The NAA also maintains the records of the Smithsonian’s Department of Anthropology and of dozens of professional organizations, such as the American Anthropological Association, the American Ethnological Society, and the Society for American Archaeology. Among the earliest ethnographic collections are the diaries of John Wesley Powell, which recount his exploration of the Colorado and study of the region’s Indians, and the pictographic histories of Plains Indians collected by U.S. military officers and BAE ethnographers. Other significant manuscript collections include the ethnographic and linguistic research of Franz Boas, Frances Densmore, Albert S. Gatschet, John Peabody Harrington, and J.N.B. Hewitt, as well as the expedition logs, photographs, and film record produced on Matthew Stirling’s explorations in New Guinea (1926-29). The Smithsonian’s broad collection policy and support of anthropological research for over 150 years have made the NAA and HSFA unparalleled resources for scholars interested in the cultures of North America, Latin America, Oceania, Africa, Asia and Europe. The NAA is the successor to the Archives of the Bureau of American Ethnology. In 1965, it joined the collections of the Department of Anthropology and in 1968 was renamed the National Anthropological Archives. Although North American materials remain one of the collection’s strengths, for the past 40 years the NAA has collected and preserved anthropological materials that document cultures from around the world.
All told, the archives curates 9,000 linear feet of manuscripts (about 17 million pages); 400,000 ethnological and archaeological photographs (including some of the earliest images of indigenous people worldwide); 21,000 works of native art (mainly North American, Asian, and Oceanic); and 3,700 sound recordings. Contacts: Gina Rappaport and Adam Minakowski
Human Studies Film Archives
The Human Studies Film Archives was established in 1981 to collect, preserve, and make available for re-search use anthropological film and video records. The collection includes historic and contemporary, edited and unedited, silent and sound, and black- and-white and color film and video documents from around the world. The growing collection totals al-most 34,000 holdings including 15,000 rolls of original preserved film, 5,500 rolls of reference film, 3,100 5-inch sound tapes, 5,670 7-inch sound tapes, 608 snn tapes, 868 cassette tapes and 3,200 videocassettes representing over 8 million feet. These records were created by a diverse group of people including anthropologists, archaeologists, Peace Corps volunteers, missionaries, teachers, commercial and independent film-makers, and travelers. Supplementary materials such as annotations, sound recordings, field notes, photographs, and dissertations, accompany many of the film projects. An active preservation program ensures that the Film Archives’ archival moving image records are not lost due to neglect and deterioration. Contacts: Pam Wintle and Mark White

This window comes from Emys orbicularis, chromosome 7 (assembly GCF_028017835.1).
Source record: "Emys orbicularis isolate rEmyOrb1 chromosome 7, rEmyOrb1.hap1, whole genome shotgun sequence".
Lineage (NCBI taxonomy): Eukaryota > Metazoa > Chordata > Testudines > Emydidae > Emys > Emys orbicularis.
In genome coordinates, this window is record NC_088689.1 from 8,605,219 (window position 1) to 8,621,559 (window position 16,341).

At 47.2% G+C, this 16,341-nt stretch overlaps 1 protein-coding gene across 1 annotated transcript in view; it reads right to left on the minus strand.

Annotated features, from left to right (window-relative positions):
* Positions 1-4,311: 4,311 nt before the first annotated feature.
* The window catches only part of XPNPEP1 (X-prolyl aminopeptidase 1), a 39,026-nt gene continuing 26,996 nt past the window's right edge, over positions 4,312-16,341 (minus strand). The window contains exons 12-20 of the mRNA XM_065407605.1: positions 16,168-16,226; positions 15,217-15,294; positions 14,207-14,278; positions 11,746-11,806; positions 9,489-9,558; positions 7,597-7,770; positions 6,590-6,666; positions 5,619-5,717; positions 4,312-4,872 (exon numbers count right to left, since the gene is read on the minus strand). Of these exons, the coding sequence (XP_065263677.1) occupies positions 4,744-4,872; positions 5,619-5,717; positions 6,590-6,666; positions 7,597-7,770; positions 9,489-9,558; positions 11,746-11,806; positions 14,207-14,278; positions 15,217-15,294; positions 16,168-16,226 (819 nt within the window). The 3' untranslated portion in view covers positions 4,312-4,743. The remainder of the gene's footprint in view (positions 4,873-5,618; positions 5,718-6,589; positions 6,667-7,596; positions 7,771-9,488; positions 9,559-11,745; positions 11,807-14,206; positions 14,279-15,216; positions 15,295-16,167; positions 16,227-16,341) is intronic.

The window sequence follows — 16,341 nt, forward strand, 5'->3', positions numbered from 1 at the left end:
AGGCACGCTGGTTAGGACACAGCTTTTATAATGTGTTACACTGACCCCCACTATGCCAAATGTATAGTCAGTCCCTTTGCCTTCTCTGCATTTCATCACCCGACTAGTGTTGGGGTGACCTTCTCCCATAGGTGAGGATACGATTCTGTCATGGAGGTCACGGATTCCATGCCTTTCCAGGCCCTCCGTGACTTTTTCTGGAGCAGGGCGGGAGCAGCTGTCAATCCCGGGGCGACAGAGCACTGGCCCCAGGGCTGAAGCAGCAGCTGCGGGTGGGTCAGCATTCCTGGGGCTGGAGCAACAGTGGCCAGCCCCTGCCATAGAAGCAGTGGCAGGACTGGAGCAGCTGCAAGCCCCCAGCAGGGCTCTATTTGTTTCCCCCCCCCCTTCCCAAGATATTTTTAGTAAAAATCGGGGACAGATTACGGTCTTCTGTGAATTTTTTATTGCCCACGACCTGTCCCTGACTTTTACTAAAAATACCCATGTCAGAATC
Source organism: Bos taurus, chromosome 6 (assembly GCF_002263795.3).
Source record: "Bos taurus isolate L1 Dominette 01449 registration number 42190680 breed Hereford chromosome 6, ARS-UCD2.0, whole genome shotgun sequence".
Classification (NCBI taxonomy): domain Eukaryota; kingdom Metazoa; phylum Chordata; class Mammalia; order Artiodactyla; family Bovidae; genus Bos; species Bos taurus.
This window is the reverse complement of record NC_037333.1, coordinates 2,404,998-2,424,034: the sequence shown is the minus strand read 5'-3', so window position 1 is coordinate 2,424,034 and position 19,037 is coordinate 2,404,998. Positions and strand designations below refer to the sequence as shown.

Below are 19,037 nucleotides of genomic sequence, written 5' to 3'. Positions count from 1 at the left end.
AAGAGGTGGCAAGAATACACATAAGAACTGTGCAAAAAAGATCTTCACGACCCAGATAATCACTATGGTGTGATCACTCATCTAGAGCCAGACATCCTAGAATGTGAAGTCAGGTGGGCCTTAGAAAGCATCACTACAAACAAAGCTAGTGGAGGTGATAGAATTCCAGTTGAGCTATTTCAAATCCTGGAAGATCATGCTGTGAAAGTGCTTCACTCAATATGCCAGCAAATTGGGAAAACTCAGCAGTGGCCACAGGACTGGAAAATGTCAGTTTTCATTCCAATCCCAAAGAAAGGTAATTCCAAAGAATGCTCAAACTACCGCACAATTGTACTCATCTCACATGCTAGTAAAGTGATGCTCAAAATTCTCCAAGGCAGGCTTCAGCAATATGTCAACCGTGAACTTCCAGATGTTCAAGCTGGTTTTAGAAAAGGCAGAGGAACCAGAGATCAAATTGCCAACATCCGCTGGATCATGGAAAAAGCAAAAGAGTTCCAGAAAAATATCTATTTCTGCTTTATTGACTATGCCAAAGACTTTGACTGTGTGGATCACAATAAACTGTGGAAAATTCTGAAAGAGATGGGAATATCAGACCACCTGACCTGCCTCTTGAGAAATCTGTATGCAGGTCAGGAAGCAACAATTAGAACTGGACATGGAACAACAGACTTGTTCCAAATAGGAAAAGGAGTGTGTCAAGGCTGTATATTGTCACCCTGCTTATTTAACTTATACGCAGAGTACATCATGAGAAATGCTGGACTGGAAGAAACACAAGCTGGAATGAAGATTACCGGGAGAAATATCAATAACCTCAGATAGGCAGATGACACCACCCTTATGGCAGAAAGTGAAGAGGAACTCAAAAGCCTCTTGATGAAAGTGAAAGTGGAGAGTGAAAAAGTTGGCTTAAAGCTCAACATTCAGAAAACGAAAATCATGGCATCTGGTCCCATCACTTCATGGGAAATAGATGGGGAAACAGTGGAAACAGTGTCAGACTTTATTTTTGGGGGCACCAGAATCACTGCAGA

The Department of Anthropology maintains well-equipped conservation laboratories, a collection processing laboratory, and a section for scientific illustration. The Department has advanced x-ray equipment including a Siemens Somatom CT scanner. The CT scanner is used extensively to study objects in a nondestructive and noninvasive manner. Recently studied objects and specimens include human skeletal remains, mummies, ethnographic objects, forensic objects, and archaeological items. The CT scanner is available to other departments and organizations within the Smithsonian and collaborations related to scanner use include institutions worldwide. Fieldwork equipment includes Ashtec/Magellan GPS (Global Positioning Sys-tem), Topcom electronic total station, and Geonics electromagnetic equipment. Use of the CT scanner and surveying equipment may be offered to researchers and advanced students when available.
Department of Anthropology scientific staff members conduct extensive field research throughout the world including archaeological, ethnological, linguistic, and physical anthropological research in Argentina, Saudi Arabia, Bahrain, Brazil, Canada, China, Cuba, Denmark, Ecuador, Egypt, England, Greenland, Greece, Indonesia, Iran, Israel, Jordan, Kenya, Korea, Kuwait, Labrador, Mali, Burma (Myanmar), Mexico, Mongolia, Pakistan, Polynesia, Peru, Syria, Tanzania and Tonga, as well as in various parts of the United States, including California’s Channel Islands and the Chesapeake Bay